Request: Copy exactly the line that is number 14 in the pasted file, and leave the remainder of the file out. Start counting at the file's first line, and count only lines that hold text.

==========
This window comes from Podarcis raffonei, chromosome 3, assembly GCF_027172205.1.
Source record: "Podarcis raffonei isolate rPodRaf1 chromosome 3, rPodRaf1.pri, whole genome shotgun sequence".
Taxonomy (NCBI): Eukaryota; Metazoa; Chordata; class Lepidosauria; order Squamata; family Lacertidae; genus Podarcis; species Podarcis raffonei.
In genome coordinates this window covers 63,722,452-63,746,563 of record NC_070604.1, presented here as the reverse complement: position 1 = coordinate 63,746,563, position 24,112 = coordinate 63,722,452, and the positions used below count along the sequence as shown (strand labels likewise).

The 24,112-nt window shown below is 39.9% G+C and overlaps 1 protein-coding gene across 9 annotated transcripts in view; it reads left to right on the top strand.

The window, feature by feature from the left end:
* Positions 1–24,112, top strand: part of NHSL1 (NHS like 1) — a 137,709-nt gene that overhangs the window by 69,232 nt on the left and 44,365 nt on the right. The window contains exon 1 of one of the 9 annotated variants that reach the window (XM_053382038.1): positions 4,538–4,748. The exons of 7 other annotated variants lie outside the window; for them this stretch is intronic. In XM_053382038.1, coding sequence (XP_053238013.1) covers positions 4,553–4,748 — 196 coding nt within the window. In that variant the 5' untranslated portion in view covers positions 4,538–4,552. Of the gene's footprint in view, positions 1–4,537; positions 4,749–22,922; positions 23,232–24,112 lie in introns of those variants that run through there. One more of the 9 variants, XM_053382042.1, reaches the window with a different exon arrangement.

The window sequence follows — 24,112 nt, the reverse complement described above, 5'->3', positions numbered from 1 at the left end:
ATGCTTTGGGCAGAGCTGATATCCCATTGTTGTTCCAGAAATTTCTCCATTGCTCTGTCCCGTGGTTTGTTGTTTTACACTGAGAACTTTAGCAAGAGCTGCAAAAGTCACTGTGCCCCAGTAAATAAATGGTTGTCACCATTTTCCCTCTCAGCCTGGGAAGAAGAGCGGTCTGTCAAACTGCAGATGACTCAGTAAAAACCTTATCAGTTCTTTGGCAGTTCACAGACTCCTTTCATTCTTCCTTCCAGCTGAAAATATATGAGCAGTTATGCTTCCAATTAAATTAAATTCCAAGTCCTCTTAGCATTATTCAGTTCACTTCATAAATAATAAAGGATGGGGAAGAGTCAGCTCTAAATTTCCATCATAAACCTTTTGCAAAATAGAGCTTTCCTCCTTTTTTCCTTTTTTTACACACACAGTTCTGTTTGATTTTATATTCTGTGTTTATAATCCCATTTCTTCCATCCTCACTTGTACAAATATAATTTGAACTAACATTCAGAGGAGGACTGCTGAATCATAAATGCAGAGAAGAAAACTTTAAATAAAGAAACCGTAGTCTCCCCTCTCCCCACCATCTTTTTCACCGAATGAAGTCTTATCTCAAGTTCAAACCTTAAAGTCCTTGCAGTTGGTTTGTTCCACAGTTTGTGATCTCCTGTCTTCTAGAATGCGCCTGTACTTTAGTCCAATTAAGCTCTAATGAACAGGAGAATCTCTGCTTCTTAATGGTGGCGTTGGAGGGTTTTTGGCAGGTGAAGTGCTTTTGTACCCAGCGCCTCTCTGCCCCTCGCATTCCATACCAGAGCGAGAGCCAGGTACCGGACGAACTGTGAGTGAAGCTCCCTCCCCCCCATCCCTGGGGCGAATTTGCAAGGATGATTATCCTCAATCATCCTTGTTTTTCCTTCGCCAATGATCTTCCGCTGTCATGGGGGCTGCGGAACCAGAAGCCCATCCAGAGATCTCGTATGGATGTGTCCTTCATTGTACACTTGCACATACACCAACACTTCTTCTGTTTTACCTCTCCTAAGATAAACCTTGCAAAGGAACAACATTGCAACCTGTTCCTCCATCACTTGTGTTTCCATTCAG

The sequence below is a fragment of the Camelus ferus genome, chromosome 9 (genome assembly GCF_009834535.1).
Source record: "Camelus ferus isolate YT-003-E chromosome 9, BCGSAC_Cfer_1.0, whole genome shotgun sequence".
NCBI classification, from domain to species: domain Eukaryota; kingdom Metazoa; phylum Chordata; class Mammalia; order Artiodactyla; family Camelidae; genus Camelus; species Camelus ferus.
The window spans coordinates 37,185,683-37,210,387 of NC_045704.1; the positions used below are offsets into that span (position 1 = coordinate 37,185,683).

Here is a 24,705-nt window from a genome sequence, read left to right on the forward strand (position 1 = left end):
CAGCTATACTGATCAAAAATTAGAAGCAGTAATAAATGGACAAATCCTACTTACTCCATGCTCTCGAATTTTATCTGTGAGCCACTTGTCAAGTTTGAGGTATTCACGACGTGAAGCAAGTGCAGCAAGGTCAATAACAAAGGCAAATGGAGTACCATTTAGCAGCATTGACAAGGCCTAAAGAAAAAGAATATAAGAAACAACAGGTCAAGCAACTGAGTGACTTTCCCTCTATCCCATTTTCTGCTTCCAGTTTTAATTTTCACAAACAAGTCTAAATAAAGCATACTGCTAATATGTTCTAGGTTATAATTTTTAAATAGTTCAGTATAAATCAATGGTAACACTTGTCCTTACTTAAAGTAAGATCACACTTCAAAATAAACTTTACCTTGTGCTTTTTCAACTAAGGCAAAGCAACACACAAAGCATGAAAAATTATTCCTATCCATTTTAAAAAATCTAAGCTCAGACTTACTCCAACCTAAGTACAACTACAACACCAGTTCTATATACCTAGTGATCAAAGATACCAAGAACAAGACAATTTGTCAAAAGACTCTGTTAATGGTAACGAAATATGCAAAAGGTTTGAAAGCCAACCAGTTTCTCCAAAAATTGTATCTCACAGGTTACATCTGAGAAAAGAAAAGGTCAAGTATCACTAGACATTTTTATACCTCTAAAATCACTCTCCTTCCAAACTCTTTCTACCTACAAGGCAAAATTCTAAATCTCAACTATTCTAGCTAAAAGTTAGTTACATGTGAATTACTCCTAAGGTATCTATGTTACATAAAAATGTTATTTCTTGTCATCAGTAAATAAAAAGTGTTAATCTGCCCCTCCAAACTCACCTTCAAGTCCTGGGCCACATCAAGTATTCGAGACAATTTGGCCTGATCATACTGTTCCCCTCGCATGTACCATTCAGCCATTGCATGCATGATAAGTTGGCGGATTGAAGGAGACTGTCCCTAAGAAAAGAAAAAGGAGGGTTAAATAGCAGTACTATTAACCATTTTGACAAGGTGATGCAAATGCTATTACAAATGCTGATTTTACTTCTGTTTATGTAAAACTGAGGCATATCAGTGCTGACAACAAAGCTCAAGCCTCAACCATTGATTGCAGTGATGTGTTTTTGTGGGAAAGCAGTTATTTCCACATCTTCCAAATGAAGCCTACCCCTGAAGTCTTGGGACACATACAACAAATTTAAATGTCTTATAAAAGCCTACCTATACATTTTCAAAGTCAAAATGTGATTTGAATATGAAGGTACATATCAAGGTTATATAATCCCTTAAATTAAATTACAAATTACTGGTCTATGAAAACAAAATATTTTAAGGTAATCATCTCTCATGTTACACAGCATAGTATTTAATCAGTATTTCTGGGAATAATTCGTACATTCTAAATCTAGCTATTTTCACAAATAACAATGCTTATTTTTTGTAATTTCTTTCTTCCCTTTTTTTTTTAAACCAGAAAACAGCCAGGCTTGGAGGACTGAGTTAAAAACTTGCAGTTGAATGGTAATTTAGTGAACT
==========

Here is a 24,705-nt window from a genome sequence, read left to right on the forward strand (position 1 = left end):